Sunday, November 10, 2013

Hostess with the mostest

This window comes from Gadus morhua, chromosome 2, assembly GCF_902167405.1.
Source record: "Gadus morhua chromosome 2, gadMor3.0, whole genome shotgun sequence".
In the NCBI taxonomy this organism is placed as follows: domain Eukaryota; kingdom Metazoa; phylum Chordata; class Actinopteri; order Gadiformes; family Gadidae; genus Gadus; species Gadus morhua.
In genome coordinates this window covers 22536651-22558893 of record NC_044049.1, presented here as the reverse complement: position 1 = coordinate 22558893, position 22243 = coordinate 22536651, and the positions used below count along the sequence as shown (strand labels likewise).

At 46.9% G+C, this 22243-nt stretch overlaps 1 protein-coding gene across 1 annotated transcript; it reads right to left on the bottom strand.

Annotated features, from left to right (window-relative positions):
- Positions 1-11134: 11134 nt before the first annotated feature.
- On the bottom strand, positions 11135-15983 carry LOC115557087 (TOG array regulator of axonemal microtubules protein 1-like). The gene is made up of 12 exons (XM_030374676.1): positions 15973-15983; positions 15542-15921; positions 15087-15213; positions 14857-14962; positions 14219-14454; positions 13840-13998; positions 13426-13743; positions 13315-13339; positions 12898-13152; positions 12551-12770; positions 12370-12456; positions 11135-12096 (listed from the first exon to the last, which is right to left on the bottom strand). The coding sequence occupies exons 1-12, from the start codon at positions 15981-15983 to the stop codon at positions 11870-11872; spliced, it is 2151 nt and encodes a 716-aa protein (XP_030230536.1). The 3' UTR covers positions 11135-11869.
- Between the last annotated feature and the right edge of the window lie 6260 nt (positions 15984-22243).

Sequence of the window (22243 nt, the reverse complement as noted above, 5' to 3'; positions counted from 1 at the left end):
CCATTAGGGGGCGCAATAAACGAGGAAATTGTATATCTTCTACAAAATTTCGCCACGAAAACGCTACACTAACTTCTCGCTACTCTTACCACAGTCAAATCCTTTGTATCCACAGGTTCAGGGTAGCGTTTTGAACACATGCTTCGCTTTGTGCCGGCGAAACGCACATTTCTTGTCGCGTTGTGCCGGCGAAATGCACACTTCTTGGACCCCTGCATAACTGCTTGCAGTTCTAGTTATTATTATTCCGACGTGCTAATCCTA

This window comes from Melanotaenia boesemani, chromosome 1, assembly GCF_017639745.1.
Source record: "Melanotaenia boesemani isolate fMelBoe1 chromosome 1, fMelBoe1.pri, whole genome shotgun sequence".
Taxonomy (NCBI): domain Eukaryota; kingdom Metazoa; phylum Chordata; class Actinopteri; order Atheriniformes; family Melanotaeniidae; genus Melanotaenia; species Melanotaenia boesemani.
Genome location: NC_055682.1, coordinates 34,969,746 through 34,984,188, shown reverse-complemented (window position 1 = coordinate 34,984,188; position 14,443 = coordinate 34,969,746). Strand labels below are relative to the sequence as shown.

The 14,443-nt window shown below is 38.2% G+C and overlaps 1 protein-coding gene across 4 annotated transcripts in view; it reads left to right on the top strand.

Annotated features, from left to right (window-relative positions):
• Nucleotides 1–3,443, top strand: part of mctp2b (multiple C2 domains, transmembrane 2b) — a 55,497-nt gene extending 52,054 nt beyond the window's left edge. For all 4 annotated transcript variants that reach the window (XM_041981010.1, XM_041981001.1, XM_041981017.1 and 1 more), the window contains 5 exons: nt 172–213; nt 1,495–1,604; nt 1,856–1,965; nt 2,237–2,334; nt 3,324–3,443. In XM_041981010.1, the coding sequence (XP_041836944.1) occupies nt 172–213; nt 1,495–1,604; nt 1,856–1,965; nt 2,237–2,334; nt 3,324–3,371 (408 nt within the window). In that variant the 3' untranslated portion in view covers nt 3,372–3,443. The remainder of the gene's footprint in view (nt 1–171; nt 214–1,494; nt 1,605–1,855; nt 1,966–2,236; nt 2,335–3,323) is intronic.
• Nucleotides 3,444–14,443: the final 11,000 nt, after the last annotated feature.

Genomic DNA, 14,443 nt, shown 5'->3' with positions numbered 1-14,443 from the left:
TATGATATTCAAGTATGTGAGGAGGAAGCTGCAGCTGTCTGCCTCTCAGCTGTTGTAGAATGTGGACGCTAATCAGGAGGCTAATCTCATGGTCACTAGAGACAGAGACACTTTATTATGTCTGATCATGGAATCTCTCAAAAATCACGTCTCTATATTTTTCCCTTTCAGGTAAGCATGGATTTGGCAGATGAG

Lying somewhere between surgeons who perform appendectomies on themselves and biologists who eat what they study lies this recent instance of scientific self-sacrifice (or is it self-service?). Marlene Thielecke, a doctoral student at Charité University Medicine in Berlin, was in Madagascar studying ways to prevent infection that local villagers get when the chigger or sand flea (Tunga penetrans) burrows into their feet (SCANNING ELECTRON MICROSCOPE IMAGE ABOVE). So when she found she had picked one up herself, she objectively evaluated it, took photographs of it, and recorded its developmental stages on video for 2 months before she extracted it. I thought it might be interesting,she comments, and in the process learned something new about the mating habits of the insects, which she and her mentors published in a paper. Thielecke ranks right up there with epidemiologist Tony Goldberg of the University of Wisconsin at Madison, who was studying the spread of diseases in western Uganda. Goldberg made news last month when he discovered that the tick which he unknowingly brought home embedded in his nostril was a potential new species.

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